Mary Beale specialized in painting small-scale copies of larger works by the great court artist Sir Peter Lely. Commissioned mostly by members of the nobility, from whom she would often borrow the original work; Mary spent as much time on these intricate studies as she did on her three-quarter length portraits, usually charging the same price for them. The portrait presented here is a reduced copy which relates to a double portrait by Lely of Southampton with his third wife, Lady Frances Seymour which is at Welbeck Abbey. This portrait was painted soon after Southampton was appointed Lord High Treasurer in September 1660.
There is much in this portrait to suggest the hand of Beale; the rich coloured drapery; the clear characterization; the modelling of the hands. Some finer detailing in the dark robes and the simply rendered background has been lost due to subsequent cleaning in the 19th century but it remains a striking work of the 17th century which captures on an intimate scale the glories of Restoration court portraiture. It compares favourably to other small portraits by Beale, such as Sir Thomas Isham and Charles II, (Philip Mould – Historical portraits).
Lord Southampton, having acceded to the earldom in 1624, at first, sided with the Parliamentary supporters leading up to the English Civil War, but upon his realisation of their leaders’ violence, became a loyal supporter of Charles I. Though remaining loyal to the deposed monarch, he still vied for peace, representing the king at several conferences. He was in London during the King’s trial and obtained permission to sit with his body at Whitehall the night after his execution. After the King’s death he retired into the country and declined to recognise Cromwell and his government. At the Restoration he was re-admitted to the Privy Council and created a Knight of the Garter. In September 1660 he was appointed to the office of Lord High Treasurer, a post he held until his death. He appears to have had a high sense of moral code, refusing to take advantage of his position to augment his own power and wealth, agreeing to a fixed salary with the King. Despite this his latter years in office resulted in a loss of spirit and purpose, when it became clear that it was beyond his power to reduce the corrupt influences prevalent at Court and, according to Earl Clarendon (1609-1674) “bring the expense of the court within the limits of the revenue”. Gilbert Burnet (1643-1715) described him as “a great Man in all respects, and brought very much Reputation to the King’s cause … a man of great sharpness of Judgement… of a nature much inclined to Melancholy … His person was of a small stature; his courage, as all his other faculties, very great”.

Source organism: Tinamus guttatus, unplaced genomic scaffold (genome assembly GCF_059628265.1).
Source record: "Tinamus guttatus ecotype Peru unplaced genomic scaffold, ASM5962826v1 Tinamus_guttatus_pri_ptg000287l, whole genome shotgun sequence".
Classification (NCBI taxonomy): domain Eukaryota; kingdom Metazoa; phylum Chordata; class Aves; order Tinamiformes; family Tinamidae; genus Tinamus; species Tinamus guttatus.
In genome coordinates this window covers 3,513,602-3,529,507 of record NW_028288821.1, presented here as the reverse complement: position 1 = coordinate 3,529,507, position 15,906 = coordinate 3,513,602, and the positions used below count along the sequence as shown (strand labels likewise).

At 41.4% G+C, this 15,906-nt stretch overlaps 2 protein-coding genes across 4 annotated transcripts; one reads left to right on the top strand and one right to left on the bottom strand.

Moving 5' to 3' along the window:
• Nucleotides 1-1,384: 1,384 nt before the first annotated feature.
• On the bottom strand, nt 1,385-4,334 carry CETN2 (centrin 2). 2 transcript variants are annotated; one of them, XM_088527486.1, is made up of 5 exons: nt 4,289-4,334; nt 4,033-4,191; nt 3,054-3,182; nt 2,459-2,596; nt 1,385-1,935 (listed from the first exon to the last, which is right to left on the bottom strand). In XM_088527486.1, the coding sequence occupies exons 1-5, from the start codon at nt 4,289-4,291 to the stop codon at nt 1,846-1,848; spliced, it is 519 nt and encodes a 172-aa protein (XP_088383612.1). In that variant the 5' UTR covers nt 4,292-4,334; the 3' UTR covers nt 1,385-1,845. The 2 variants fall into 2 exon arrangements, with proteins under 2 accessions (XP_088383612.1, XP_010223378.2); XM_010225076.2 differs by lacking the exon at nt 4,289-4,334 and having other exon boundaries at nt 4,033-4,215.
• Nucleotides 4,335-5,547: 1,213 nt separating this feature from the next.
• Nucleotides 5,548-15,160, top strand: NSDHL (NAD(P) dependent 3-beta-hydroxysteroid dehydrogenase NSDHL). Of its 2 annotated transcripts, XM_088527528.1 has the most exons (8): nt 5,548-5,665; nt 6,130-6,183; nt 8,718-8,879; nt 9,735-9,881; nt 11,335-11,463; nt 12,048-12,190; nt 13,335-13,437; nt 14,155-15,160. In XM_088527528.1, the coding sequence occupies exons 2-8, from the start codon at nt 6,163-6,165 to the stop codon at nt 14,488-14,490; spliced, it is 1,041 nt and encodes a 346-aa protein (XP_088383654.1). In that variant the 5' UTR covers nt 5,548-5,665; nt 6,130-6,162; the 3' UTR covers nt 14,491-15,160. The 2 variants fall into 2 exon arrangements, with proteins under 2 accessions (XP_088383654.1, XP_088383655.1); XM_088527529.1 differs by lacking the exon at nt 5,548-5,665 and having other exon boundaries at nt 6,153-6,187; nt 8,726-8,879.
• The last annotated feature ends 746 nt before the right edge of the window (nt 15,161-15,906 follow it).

He married three times and had three daughters. His first wife was Rachel de Massue with whom he had Elizabeth, wife of Edward Noel, 1st Earl of Gainsborough and Rachel, wife of William Russell, Lord Russell. These daughters inherited all of their father’s property which then ultimately passed through the Russell’s to the 2nd Duke of Bedford. His second marriage was to Lady Elizabeth Leigh, daughter of Francis Leigh, 1st Earl of Chichester from whom he inherited the title Earl of Chichester on Leigh’s death. Their only child, Elizabeth would, firstly, marry Joceline Percy, 11th Earl of Northumberland and upon his death, secondly, Ralph Montagu, 1st Duke of Montagu. His third marriage was to Frances Seymour, the daughter of William Seymour, 2nd Duke of Somerset. He was the second of her three husbands and this late marriage remained childless.
Mary Beale (1633 – 1699) arguably became one of the most important portrait painters of 17th century England, and has been described as the first professional female English painter. Born in Barrow, Suffolk, the daughter of John Cradock, a Puritan rector, she married Charles Beale, a cloth merchant from London, in 1652, at the age of 18. Her father and her husband were both amateur painters, her father being a member of the Painter-Stainers’ Company. She became a semi-professional portrait painter in the 1650s and 1660s, working from her home, first in Covent Garden and later in Fleet Street and became well acquainted with the local artistic talents of Robert Walker and Peter Lely. However it was not until the 1670s when she established a studio in Pall Mall, that success really came to her; her husband working as her assistant, mixing her paints and keeping her accounts.